Three Days That Matter

Andrew running the Brighton Marathon for the Miscarriage Association.

Andrew running the Brighton Marathon for the Miscarriage Association.

If this year has taught me anything, all days matter.

‘More than one in five pregnancies ends in miscarriage – around a quarter of a million in the UK each year’. (Miscarriage Association).

Such a straight-forward and factual sentence but one which is loaded with undisclosed pain, frustration and anger. My interest and connection to Miscarriage, sadly comes through personal experience. My wife and I had 3 consecutive miscarriages several years ago.

These were 3 days that mattered.

As a man I was devastated by what had happened and also by people’s lack of awareness about my feelings. It was as if miscarriages only happen to women. Yes, miscarriages happen to men. It’s not a competition for attention but indicates a social and cultural lack of awareness that men go through this process virtually un-supported.

In response I wanted to raise money and awareness for the Miscarriage Association. I decided to run 3 races: the Great North Run (13.1 miles), Ealing Half Marathon (13.1 miles) and the Brighton Marathon (26.2 miles). 3 races for 3 tragic deaths.

The hardest and most rewarding part of these runs by far was wearing the Miscarriage Association running vest. This process was full of emotional contradictions. It felt like the world knew what I had personally gone through, yet I wanted to hide. Yes, I wanted them to know but also could barely deal with it. I never wanted to wear the running vest of the Miscarriage Association. No one ever wants a miscarriage.

However, I am very proud of what I did, like so many other people who are compelled to raise awareness and having gone through or connected to miscarriage in some way.

Each run was wonderful, both physically and emotionally painful but very uplifting. The crowds, the other runners’ reasons for running was incredible and very humbling. For me it highlights what’s great about human beings.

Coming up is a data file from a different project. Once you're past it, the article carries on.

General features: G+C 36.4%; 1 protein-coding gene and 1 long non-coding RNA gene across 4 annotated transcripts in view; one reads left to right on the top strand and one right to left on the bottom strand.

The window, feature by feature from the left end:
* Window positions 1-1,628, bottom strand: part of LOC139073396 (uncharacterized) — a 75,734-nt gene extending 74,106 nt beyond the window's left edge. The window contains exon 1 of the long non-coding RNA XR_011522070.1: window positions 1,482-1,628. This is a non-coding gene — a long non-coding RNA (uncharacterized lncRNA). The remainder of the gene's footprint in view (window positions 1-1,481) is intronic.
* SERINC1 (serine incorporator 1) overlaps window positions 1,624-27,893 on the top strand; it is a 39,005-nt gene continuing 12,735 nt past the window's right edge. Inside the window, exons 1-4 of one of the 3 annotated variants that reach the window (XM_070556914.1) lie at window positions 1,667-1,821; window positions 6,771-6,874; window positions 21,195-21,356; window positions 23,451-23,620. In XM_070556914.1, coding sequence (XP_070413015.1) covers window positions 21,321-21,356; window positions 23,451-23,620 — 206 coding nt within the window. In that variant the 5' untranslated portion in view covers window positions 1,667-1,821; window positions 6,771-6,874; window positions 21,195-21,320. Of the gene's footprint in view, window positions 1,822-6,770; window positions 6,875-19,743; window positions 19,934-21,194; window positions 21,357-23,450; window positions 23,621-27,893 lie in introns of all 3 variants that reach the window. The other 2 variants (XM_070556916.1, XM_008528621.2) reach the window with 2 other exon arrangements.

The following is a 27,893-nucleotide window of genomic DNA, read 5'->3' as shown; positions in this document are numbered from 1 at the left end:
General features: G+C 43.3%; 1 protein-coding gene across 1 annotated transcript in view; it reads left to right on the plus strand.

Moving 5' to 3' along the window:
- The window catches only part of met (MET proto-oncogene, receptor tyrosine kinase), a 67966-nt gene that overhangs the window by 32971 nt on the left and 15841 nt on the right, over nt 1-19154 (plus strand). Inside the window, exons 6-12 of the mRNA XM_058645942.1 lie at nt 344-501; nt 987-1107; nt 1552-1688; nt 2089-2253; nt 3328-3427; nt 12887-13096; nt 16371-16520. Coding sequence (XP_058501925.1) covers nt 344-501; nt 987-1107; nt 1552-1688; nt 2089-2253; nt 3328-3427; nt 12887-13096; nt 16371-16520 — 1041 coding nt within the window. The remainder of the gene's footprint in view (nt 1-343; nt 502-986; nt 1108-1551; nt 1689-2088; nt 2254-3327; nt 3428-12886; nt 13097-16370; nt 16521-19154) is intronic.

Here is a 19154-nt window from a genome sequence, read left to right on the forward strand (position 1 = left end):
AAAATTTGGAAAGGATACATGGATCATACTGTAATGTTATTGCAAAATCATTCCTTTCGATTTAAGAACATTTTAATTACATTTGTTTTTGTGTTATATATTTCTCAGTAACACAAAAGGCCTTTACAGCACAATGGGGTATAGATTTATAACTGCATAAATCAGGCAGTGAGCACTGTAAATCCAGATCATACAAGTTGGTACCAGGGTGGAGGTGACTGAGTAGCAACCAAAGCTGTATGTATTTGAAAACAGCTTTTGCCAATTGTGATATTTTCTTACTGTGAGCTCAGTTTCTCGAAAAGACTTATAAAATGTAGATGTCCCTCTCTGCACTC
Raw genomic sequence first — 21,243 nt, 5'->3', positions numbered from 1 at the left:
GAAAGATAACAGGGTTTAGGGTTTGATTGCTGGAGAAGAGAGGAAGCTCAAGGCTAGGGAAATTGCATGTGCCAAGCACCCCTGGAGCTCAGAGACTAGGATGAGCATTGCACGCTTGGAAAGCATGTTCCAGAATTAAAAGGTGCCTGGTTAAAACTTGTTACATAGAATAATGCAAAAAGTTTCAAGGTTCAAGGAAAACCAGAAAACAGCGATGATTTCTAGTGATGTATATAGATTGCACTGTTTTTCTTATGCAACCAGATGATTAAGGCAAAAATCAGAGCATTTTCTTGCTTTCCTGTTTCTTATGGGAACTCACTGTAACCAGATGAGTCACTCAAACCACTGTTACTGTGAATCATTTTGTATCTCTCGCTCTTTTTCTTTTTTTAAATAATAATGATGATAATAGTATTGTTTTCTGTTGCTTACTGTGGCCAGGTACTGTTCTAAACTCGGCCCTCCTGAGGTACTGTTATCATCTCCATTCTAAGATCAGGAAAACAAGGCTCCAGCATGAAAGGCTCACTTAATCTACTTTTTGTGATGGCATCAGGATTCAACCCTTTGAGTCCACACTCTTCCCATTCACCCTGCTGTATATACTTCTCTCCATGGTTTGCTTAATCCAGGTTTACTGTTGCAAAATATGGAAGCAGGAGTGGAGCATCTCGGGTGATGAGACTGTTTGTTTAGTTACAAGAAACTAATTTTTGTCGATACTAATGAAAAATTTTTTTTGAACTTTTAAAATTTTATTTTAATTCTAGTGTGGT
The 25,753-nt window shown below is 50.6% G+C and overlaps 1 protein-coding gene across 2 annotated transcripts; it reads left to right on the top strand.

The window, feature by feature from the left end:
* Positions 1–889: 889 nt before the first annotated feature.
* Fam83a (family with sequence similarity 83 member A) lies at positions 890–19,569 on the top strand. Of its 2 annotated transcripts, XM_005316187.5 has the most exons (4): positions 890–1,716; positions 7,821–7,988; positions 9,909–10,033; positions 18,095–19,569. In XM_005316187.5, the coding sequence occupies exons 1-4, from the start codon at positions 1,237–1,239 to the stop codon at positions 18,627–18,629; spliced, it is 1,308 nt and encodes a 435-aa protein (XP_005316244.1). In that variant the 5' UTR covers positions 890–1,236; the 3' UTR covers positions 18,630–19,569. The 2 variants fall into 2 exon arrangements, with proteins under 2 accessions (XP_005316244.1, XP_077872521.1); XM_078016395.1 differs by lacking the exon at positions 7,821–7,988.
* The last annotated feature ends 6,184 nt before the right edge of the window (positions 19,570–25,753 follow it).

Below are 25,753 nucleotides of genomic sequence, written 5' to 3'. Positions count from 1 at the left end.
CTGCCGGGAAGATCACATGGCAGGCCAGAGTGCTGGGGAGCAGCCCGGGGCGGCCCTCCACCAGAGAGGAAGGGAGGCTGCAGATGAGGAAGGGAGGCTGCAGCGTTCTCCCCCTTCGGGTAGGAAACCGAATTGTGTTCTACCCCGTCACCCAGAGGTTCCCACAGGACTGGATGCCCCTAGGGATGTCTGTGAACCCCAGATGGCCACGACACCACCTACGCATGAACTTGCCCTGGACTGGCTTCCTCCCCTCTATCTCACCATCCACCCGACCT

Completing the runs and raising money feels good but doesn’t replace my loss or pain but hopefully through the Miscarriage Association, awareness is growing so people who go through this may not feel so alone and numb. Hopefully they will have the cultural and social support necessary to allow the grieving process to happen.

In addition, as a professional artist and lecturer, I decided to make a painting specifically relating to this. I’ve been working on it, a paper scroll (currently approximately 60ft long x 3ft wide) for the last 1.5 years. The imagery relates to not only my own story but includes imagery/text from other men and their experiences. On a personal level it celebrates my 3 dead children’s lives that never were. The story is much bigger and wide-reaching than the pictures.

When I’ve lectured at Universities to under & post-graduate level art students and spoken/shown the work to non ‘art’ people, it appears to hit a nerve. Both men and women seem very moved by the imagery and surprised a man’s the author, excited by the visual spectacle and informed by the work. It raises a lot of questions and opens a forum for discussion. The content is very wide-reaching, the artwork invites the viewer into a double-edged celebratory yet devastating narrative. Eventually I will exhibit this work.

This year has been one of the most challenging and uplifting periods of my life, which encourages me to celebrate life, accept its challenges and love the opportunities that my 3 dead children did not. Every day matters.


Photo by Tim Waterfield.

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